To learn more about
Kilauea and view 32 amazing photos, click
On the second
day of Stage Two, Rick and Marla invite you to join them for
a trip to the beautiful Waikoloa Village located 18 miles
north of Kona.
Waikoloa Village is a
luxurious Hilton resort located on Hawaii's Big Island. At 62
acres, it covers an enormous area the size of nearly 60
football fields laid side by side.
is known for its lush foliage, wonderful view of the ocean,
and its beautiful system of interlocking swimming pools and
Waikoloa interesting is that the resort represents a great
human triumph over the cruelty of nature. Behind its
incredible beauty, Waikoloa has a secret. Waikoloa
Village was built right on top of a lava field!
To learn more, click
Just 30 miles in the distance, the enormous dormant volcano
Mauna Kea looms over the resort like an ancient sleeping monster.
built right on top of the path the burning lava once took on
its way to the ocean.
Hawaii - The
Mount Kilauea, Big
Mauna Kea, Big Island
The Evening Sail by Mount Kilauea
arrive at Hilo on the Big Island at 8:00 am
on Sunday, September 29th.
Hilo is the capital of this
island. This will be the first of two
days on the Big Island. We will visit Kona the
The island of Hawaii is the largest of
the Hawaiian Islands, thus its nickname The Big
Island. It is a land
of rare beauty and wonder.
The other nickname of this island is Volcano Island.
The island of Hawaii is 4050 square miles and is home to the
snow-capped, 14000 –foot peaks of Mauna Loa and Mauna Kea.
These immense mountains are part of
the fiery landscape of Hawaii Volcanoes National Park.
But Big Island is hardly a volcanic wasteland. There are vast
macadamia nut plantations, black-sand beaches, and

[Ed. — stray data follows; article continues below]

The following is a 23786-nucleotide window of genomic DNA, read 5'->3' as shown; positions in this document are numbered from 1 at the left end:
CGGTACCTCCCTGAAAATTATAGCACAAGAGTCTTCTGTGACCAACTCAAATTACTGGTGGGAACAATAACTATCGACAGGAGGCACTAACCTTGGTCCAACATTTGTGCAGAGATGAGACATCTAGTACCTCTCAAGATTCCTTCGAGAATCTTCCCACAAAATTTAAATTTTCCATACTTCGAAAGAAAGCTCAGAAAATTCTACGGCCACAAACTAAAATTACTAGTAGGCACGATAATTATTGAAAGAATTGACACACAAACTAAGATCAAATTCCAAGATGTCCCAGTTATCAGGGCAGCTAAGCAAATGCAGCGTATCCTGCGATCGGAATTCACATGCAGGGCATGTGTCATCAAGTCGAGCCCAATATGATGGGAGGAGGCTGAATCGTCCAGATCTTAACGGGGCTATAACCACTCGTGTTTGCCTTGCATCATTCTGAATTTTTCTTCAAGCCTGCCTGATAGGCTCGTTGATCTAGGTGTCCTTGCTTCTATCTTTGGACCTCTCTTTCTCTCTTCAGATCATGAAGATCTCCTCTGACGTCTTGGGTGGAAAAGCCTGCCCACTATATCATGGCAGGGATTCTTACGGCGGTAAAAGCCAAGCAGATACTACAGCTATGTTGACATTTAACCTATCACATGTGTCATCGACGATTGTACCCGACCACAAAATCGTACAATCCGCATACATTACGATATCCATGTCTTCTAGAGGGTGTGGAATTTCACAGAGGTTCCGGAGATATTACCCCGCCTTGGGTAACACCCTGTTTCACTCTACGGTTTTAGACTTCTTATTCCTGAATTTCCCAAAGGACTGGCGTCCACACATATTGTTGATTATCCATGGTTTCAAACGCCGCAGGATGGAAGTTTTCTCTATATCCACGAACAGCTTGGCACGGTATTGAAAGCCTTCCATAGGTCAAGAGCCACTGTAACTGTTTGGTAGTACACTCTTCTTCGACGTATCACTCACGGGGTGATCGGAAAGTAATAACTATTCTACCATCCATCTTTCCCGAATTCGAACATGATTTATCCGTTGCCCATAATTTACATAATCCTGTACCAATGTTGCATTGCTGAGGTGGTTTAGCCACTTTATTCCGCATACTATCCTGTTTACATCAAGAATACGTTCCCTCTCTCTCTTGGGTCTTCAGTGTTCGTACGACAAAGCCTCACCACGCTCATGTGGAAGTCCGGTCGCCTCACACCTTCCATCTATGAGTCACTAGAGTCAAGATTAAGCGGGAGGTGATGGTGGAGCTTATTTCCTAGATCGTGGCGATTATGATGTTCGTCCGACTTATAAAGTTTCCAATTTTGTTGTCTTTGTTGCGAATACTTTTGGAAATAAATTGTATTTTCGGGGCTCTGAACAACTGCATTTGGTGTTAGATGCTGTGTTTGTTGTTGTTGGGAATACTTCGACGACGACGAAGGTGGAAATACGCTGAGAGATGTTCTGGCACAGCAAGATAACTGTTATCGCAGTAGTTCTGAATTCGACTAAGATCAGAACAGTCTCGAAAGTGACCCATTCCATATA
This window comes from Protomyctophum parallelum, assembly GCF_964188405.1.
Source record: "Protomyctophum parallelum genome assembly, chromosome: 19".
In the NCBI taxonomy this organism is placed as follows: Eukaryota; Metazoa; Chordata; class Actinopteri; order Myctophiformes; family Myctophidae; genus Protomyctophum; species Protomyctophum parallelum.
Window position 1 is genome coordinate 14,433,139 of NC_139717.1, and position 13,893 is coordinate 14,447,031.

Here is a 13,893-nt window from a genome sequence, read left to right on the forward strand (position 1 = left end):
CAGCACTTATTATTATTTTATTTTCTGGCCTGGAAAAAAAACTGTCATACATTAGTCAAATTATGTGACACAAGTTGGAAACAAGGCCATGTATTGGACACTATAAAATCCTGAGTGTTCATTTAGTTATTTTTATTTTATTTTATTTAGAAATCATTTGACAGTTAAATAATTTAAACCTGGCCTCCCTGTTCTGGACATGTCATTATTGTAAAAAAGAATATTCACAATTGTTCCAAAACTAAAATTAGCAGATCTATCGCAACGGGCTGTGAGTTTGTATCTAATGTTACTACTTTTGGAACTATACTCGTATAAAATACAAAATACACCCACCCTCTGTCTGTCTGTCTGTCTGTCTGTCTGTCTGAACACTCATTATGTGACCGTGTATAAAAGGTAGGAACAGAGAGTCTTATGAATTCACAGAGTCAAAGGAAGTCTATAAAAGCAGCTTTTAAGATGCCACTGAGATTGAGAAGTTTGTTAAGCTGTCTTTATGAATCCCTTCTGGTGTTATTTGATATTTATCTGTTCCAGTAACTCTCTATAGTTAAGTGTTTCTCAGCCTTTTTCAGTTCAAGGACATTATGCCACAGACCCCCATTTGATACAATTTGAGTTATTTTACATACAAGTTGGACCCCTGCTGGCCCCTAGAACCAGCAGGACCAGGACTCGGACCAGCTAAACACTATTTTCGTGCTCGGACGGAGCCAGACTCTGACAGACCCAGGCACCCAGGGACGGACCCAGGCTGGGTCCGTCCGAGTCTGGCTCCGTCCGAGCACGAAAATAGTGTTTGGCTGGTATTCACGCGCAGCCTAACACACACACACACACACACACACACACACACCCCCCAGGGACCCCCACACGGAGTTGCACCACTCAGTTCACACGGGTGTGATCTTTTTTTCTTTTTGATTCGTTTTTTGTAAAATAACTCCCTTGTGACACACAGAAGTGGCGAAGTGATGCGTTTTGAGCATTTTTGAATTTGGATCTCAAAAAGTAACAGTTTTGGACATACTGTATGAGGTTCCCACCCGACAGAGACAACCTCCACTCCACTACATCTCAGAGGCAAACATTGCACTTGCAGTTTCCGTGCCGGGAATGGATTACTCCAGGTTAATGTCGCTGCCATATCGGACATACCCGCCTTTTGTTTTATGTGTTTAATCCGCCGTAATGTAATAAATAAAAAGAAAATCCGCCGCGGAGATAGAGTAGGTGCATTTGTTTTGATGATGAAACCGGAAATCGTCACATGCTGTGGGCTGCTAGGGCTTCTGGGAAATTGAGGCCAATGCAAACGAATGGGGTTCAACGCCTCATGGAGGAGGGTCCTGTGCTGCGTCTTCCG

Spend the day exploring the wonders of Kilauea Volcano up
close on a walk through Hawaii Volcanoes National Park or
experience the beauty and ferocity of Hawaii’s active
volcano from above on a helicopter ride. You will be in awe
of the incredible beauty and power of this active volcano
and possibly even get a chance to view molten lava.
If you decide to go Volcano
Hiking in Hawaii Volcanoes National Park, go prepared!
It's a 3 mile hike on uneven ground, steep and rocky
terrain. You must have sturdy shoes.
From black lava flows to rainforest &
waterfalls, you'll take in the beauty of Hawaiian nature as
you pass wild orchids, ferns & Kahili ginger plants. Visit a
lava tube, discover volcanic formations & hike out to a
volcanic crater. Hike through rain forests & pass steaming
fissures where lava once spewed
hundreds of feet skyward. Then
take a drive along the Hamakua coast to one of
Hawaii's most impressive waterfalls.
January 3, 2006 marked the 23rd anniversary of the Pu`u `O`o
eruption on the east rift zone of Kilauea Volcano. It has
the distinction of being the longest-lived rift zone
eruption in the 200-year-long historic record of Kilauea
Volcano. It is also the most voluminous and one of the most
compositionally variable in the Kilauea historic record.
This on-going eruption has produced a broad field of new
lava flows that have buried over 117 sq km of the volcano's
south flank and added more than 230 hectares of new land to
Lavas from this eruption have unfortunately destroyed
several communities and numerous man-made structures along
the south coast of the Big Island of Hawaii, including 189
houses, a National Park Service Visitor Center at Waha`ula,
a church, a store, the Waha'ula Heiau (a 700 year old
Hawaiian place of worship), and many other ancient Hawaiian
The coastal highway in this part of the Big Island
has been closed since the Nineties as
lava flows covered 14 km of it
with lava now as deep as 35 m.
2011 was an exciting year at Kilauea
with 3 eruptions. Most notably was the eruption on
March 5th when lava spewed 80 feet in the air.
The lava rocketed from a new
fissure on Kilauea’s east rift zone, between the Pu'u`Ō`ō
and Napau craters. A fissure is a split in a volcano that